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How to Protect Yourself When Things Fall Apart (Part III)

McBride Law Blog

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In Saunders v. Firtel, as in Cline v. Grelock, the two business partners were close friends. [1] Firtel was the sole owner of Adco, a pharmaceutical sales corporation and Saunders worked as a sales representative for a medical supply company.  In 1986, the two agreed to enter into a formal business relationship which included Saunders to obtain a 49% shareholder interest in Adco and to become an employee of the company.  This written agreement allowed for both of them to devote their time and efforts to the business and split an equal compensation and fringe benefits but also did allow Firtel to spend substantial time away from the business.  In 1999, Saunders and Firtel also formed Barbur, a limited liability company, in which each owned 50% interest, for purposes of owning and leasing certain real estate to Adco for an annual rent.

From 1986 through July 2004, Saunders ran the company’s day-to-day operations.  However, Saunders became resentful of this arrangement, since he was doing most of the work necessary to gain a profit but was having to divide the compensation equally with Firtel.  In 2003, Saunders suggested that he be paid 50% of the income for running the business and that the other 50% be divided equally between the two shareholders.  When Firtel did not accept this suggestion, Saunders hired an attorney to formally notify Firtel that the current arrangement was no longer acceptable to him.  Firtel responded by acting in his capacity as president and majority stockholder, promptly terminated Saunders’ employment.  Then, Firtel made several unilateral decisions involving Barbur without discussing it with Saunders, who was still a 50% owner, including reduction of rental payments for Adco, a $5,000 loan from Barbur to Adco, and certain repairs of the premises.  Saunders sued, seeking, among other things the judicial dissolution of Barbur. [2]

The trial court ordered a dissolution and winding up of Barbur.  On appeal, Saunders argued that the trial court improperly ordered the dissolution because the business continued to function and the parties received equal distributions.  The appeals court disagreed.  The court said that the unilateral actions taken by Firtel demonstrated that it was not reasonably practicable to carry on the business of Barbur as agreed upon previously in the parties’ original agreement.  In addition, the court noted that Firtel did not equally compensate Saunders for distributions made on behalf of Barbur until after the lawsuit had started and that the two had stopped having any business or personal relationship since Saunders hired an attorney.  Hence, the court determined that it was not reasonably practicable for Saunders and Firtel to carry on the business of Barbur and the trial court’s order of dissolution was affirmed.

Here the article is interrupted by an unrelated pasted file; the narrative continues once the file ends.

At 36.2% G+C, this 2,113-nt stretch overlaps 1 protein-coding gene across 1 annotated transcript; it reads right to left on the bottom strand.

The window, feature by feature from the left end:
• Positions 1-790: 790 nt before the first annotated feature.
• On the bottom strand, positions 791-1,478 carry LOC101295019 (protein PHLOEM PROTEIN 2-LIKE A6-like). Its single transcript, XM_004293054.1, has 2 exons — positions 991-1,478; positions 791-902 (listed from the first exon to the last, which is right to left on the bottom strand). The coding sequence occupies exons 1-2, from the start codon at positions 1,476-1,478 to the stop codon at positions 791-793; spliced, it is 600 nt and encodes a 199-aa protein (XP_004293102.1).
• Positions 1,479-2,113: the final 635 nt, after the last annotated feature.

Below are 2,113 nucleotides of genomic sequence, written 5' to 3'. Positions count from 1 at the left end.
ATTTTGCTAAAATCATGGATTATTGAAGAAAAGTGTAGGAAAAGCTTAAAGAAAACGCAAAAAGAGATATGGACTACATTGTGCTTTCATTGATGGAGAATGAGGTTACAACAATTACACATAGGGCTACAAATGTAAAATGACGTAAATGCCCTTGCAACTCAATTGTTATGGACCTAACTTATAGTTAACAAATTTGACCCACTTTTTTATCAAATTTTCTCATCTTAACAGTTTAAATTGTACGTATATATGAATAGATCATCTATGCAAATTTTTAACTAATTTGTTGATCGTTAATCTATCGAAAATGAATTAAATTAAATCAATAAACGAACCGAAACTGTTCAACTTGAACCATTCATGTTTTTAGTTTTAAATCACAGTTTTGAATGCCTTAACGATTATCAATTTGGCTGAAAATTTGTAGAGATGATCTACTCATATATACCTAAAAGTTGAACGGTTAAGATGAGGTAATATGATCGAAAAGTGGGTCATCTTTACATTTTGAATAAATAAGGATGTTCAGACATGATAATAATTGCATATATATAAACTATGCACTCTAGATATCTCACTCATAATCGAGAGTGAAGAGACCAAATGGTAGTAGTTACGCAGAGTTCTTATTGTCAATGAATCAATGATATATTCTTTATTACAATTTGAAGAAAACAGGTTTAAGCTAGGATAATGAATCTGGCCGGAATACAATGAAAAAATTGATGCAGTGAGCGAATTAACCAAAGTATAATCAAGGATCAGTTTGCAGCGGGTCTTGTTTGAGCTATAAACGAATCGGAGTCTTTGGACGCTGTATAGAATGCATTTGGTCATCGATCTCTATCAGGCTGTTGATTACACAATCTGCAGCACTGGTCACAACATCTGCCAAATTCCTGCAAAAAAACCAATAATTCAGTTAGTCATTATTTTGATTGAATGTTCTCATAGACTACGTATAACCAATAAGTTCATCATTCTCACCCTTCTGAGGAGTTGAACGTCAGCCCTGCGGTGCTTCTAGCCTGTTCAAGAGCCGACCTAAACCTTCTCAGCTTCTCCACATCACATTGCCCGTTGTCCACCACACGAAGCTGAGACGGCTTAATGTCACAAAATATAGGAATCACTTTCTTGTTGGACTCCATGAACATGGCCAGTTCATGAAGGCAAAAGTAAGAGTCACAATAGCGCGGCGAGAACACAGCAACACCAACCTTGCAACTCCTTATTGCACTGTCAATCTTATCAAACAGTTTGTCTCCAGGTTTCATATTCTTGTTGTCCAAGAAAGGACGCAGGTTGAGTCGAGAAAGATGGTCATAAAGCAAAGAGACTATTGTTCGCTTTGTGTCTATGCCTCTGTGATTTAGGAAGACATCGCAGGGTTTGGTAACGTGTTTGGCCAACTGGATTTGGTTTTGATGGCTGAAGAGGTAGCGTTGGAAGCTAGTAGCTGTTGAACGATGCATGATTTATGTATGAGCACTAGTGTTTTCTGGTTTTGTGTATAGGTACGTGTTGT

What could Saunders and Firtel have done differently?  Although they a well-written agreement, Saunders really could have benefited from having his own attorney to negotiate on his behalf and to look out for his best interests at the time of entering into a formal business relationship.  Even though that might not seem necessary when things are going well with your business partner, this case is yet another reminder that it’s better to prepare than to regret.

This post was the third part of our multi-part series on business partnership, disagreement, and dissolution.  You can find the other posts by searching our blogs.

This posting is intended to be a tool to familiarize readers with some of the issues discussed herein.  This is not meant to be a comprehensive discussion and additional details should be discussed with your attorneys, accountants, consultants, bankers and other business planners who can provide advice for your circumstances.  This article should not be treated as legal advice to any person or entity. Freeimages.com/Photographer Ryan Stricker.

About the Author

Shawn McBride — R. Shawn McBride is the Managing Member of The R. Shawn McBride Law Firm, PLLC. Shawn works successful, private business owners in their growth and missions to make a company that stands the test of time. You can email R. Shawn McBride or call (214) 418-0258.

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Posted In: Minority Shareholders, Multiple Owners

Facebooktwittergoogle_pluslinkedinmailAbout the Author Shawn works successful, private business owners in their growth and missions to make a company that stands the test of time. You can email or call (214) 418-0258.


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